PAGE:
A diverse collection of essays exploring the German theologian Karl Barth's contribution to the theology of the Trinity.
Trade Information: JPOD
Available as: Paperback, PDF
Specifications: 229x153mm (9x6in), 418pp
Published: May 2012
Published: June 2012
Karl Barth was undoubtedly one of the most outstanding theological thinkers of the twentieth century. Referred to by some as the 'father' of the Church, his influence upon the doctrine of the Trinity continues to be a commanding presence. Barth understood that it is from Trinitarian teaching that Christian dogmatics derives what it has to say about the relationship between God and humanity. Most fundamental is the role of the Holy Spirit in our knowledge of God and His being as a trinity in unity. Barth's work, the popularity of which has seen resurgence in recent years, has occasioned appreciation, critique and rejection. These essays testify to this conflict, the accessibility of Barth's doctrinal conventions and the 'inexhaustible resourcefulness' of his theologies.
Trinitarian Theology after Barth draws together scholars who engage in the doctrine of the Trinity and the related themes. Barth's thought allows for a variety of interpretations, and it is this that gives such vibrancy to the essays in this volume, written by seasoned Barth scholars and voices new to the debate.
List of Contributors
Foreword / John B. Webster
Preface / Myk Habets and Phillip Tolliday
Part One: Theology with Barth
1. The Role of the Holy Spirit in Knowing the Triune God / Paul D. Molnar
2. Divine Light: Some Reflections after Barth / Ivor J. Davidson
3. The Spatiality of God / Murray Rae
4. The Doctrine of the Trinity after Barth: An Attempt to Reconstruct Barth's Doctrine in the Light of His Later Christology / Bruce L. McCormack
Part Two: Theology after Barth
5. Election, Trinity, and the History of Jesus: Reading Barth with Rowan Williams / Benjamin Myers
6. Obedience and Subordination in Barth's Trinity / Phillip Tolliday
7. Filioque? Nein: A Proposal for Coherent Coinherence / Myk Habets
8. The Triune Savior of the World / Andrew Burgess
9. The Contribution of Karl Barth's Doctrine of Appropriation to a Trinitarian Ecclesiology / Adam McIntosh
10. Why Do Humans Die? An Exploration of the Necessity of Death in the Theology of Robert Jenson with Reference to Karl Barth's Discussion of "Ending Time" / Andrew Nicol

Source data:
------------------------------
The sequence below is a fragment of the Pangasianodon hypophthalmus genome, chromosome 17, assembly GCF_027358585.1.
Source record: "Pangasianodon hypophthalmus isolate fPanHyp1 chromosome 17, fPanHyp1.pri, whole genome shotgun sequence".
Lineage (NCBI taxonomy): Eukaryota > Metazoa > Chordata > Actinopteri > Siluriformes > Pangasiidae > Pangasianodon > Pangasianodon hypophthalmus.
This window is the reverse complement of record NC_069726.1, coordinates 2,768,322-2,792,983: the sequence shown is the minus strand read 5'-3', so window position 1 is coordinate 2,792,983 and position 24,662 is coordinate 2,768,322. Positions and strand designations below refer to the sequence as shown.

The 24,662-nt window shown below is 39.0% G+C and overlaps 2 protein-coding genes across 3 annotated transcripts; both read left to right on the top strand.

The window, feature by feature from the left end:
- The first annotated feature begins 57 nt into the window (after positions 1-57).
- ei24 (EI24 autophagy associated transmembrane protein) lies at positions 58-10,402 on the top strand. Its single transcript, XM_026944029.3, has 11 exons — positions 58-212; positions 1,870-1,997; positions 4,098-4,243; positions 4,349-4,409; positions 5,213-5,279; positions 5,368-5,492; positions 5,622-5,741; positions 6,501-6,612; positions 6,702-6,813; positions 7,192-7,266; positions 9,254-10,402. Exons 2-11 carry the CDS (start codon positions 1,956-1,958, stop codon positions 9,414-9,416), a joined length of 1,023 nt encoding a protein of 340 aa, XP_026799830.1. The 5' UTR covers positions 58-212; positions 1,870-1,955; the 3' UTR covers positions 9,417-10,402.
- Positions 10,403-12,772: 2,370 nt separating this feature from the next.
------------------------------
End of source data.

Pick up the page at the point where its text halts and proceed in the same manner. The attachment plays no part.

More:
11. Prayer, Particularity, and the Subject of Divine Personhood: Who Are Brümmer and Barth Invoking When They Pray? / John C. McDowell
Part Three: Theology beyond Barth
12. The Doctrine of the Trinity—The Major Stumbling Block in Inter-Religious Dialogue? Reflections on the Methodological Function of Theological Concepts / Ulrike Link-Wieczorek
13. Temporality, Triunity, and the Third Article: The Mediatorial Work of the Holy Spirit in Karl Barth's Church Dogmatics / Antony Glading
14. The Dynamic Stillness of God: Trinitarian Conceptions of Divine Immutability and Impassibility / Haydn D. Nelson
15. Reconciling Normative Tensions in Biomedical Ethics: Constructing an Ethics of Coinherence Informed by the Trinitarian Theology of Karl Barth / Ashley Moyse
16. Vestiges of Trinity / Nicola Hoggard-Creegan
Myk Habets is Lecturer in Systematic Theology, and Director of the R.J. Thompson Centre for Theological Studies at Carey Baptist College and Graduate School, Auckland, New Zealand. His publications include Theosis in the Theology of Thomas Torrance (2009) and The Anointed Son (2010).
Phillip Tolliday teaches Anglican Studies and Systematic Theology at St Barnabas' College, School of Theology. He has been co-editor of Dialogue Australasia, and is currently the series co-editor for volumes on the interface between philosophy and theology.
This exciting new volume is a distinctive and important addition to Barth studies. The essays are noteworthy for their interpretative rigor and constructive ambition; they supply a vivid sense of what it means to think with, after, and beyond Barth in the present day. Highly recommended. Paul Dafydd Jones, Assistant Professor of Western Religious Thought, University of Virginia
She identifies the key trajectory for Barth studies going forward. Readers of the collection, pastors and theologians, will take up the challenge. Beau Pihlaja, in Theological Book Review, Vol 24, No 2
Each contributor has encountered [Barth's] work and provides a response to it, in pieces that range in topic from God to biomedical ethics. Church Times, 23 May 2014